St Abbs Head

FullSizeRender-7In the south-east corner of Scotland, some fifteen miles north of Berwick upon Tweed, is the rocky promontory of St Abb’s Head. Located beside the village from where it takes its name, this is a spot revered for its beauty, wildlife and fishing.

The Head itself is a National Nature Reserve – designated in part to protect the seabird colony that nests on the cliffs and stacks that overhang the North Sea. Kittiwakes, a species in major decline nationally, are particularly prominent, along with guillemot, razorbill, shag and puffins. The main food source for many of these birds is the sand eel, a species that is also hunted beneath the water.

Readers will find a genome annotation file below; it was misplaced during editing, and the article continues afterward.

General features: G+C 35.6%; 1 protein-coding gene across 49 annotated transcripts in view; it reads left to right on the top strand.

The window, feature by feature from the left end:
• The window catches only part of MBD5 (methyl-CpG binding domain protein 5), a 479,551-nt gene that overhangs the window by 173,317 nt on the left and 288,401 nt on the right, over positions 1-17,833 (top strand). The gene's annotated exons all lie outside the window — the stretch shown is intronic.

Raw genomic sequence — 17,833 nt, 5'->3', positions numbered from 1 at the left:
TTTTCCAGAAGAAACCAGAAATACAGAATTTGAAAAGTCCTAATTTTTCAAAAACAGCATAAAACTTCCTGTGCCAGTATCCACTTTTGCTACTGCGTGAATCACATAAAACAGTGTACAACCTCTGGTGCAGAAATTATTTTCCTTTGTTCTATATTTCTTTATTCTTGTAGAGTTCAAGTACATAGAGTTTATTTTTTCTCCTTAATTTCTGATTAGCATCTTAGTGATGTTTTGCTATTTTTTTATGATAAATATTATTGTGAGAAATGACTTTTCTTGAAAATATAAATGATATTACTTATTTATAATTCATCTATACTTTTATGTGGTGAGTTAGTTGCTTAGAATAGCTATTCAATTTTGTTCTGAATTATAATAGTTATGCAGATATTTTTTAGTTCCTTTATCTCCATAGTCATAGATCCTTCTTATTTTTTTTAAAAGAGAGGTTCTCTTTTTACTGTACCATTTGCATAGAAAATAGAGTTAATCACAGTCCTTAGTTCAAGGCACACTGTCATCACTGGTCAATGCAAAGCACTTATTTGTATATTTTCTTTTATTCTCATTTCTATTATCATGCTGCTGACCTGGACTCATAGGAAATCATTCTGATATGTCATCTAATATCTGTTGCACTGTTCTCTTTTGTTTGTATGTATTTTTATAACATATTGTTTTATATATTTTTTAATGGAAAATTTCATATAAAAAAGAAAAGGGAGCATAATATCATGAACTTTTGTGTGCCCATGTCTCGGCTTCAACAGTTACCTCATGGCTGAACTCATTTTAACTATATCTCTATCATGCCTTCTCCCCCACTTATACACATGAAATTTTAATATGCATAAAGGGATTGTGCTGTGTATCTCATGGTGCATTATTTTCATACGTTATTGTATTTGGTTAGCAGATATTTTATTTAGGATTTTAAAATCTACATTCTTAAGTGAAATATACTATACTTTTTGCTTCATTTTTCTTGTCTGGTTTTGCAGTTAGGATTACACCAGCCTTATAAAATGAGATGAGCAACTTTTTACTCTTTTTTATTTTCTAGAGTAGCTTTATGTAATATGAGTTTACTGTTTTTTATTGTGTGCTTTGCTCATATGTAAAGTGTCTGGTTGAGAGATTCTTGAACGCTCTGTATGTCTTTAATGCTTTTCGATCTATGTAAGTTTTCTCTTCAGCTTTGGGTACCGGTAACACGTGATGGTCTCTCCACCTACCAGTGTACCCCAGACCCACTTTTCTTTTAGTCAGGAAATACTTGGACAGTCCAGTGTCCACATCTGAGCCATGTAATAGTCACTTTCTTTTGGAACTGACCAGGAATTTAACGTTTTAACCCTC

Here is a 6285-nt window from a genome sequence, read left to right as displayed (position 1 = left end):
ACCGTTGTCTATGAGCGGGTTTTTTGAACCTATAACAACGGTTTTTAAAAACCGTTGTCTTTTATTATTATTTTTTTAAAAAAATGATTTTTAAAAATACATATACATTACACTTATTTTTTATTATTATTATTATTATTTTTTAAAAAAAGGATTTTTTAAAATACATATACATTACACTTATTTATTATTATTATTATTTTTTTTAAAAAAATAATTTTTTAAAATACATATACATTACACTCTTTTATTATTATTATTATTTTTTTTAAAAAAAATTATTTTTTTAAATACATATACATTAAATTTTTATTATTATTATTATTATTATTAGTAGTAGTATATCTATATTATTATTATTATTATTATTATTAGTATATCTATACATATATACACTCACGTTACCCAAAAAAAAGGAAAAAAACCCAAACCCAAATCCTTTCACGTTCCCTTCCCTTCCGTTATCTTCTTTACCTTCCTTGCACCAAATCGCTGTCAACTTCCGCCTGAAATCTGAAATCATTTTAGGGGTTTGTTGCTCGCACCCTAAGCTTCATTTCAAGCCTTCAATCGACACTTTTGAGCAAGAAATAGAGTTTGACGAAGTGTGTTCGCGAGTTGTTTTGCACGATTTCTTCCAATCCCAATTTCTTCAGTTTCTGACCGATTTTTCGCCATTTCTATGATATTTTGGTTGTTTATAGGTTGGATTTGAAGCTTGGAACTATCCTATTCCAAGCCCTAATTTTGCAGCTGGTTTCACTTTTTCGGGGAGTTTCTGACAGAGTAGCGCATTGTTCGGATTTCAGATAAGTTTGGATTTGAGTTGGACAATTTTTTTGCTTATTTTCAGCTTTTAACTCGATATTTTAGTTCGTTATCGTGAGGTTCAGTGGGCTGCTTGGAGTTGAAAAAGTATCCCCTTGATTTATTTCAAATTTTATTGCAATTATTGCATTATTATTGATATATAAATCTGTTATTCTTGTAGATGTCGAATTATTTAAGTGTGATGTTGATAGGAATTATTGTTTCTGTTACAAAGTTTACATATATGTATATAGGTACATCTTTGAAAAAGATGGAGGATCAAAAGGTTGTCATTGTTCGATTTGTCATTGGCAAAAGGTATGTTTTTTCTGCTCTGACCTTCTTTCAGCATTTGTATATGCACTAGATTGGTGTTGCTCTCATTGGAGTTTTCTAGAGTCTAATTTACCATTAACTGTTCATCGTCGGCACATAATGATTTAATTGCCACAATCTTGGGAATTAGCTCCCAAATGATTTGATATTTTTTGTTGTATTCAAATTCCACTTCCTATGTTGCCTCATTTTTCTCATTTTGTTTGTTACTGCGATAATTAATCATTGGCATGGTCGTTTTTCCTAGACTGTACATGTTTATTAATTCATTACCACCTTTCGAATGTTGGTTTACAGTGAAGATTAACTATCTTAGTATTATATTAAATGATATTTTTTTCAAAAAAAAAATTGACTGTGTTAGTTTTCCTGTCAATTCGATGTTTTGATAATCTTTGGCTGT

The rough ground off St Abbs Head is thick with fish. This is a prime spot for coalfish and pollock, both of which can be caught to over ten pounds, along with wrasse, mackerel and bass in the summer and cod in the winter.

Though shore fishing is most popular, some of the marks can be difficult to reach and care should be taken when negotiating the rocks. Some anglers like to get on the water itself, in a small RIB or kayak, and this allows them to fish the gullies and ledges that can’t be reached from the shore.

This is a beautiful and largely unspoilt piece of coastline, so should you visit, do respect the landscape and the wildlife – and take plenty of tackle.

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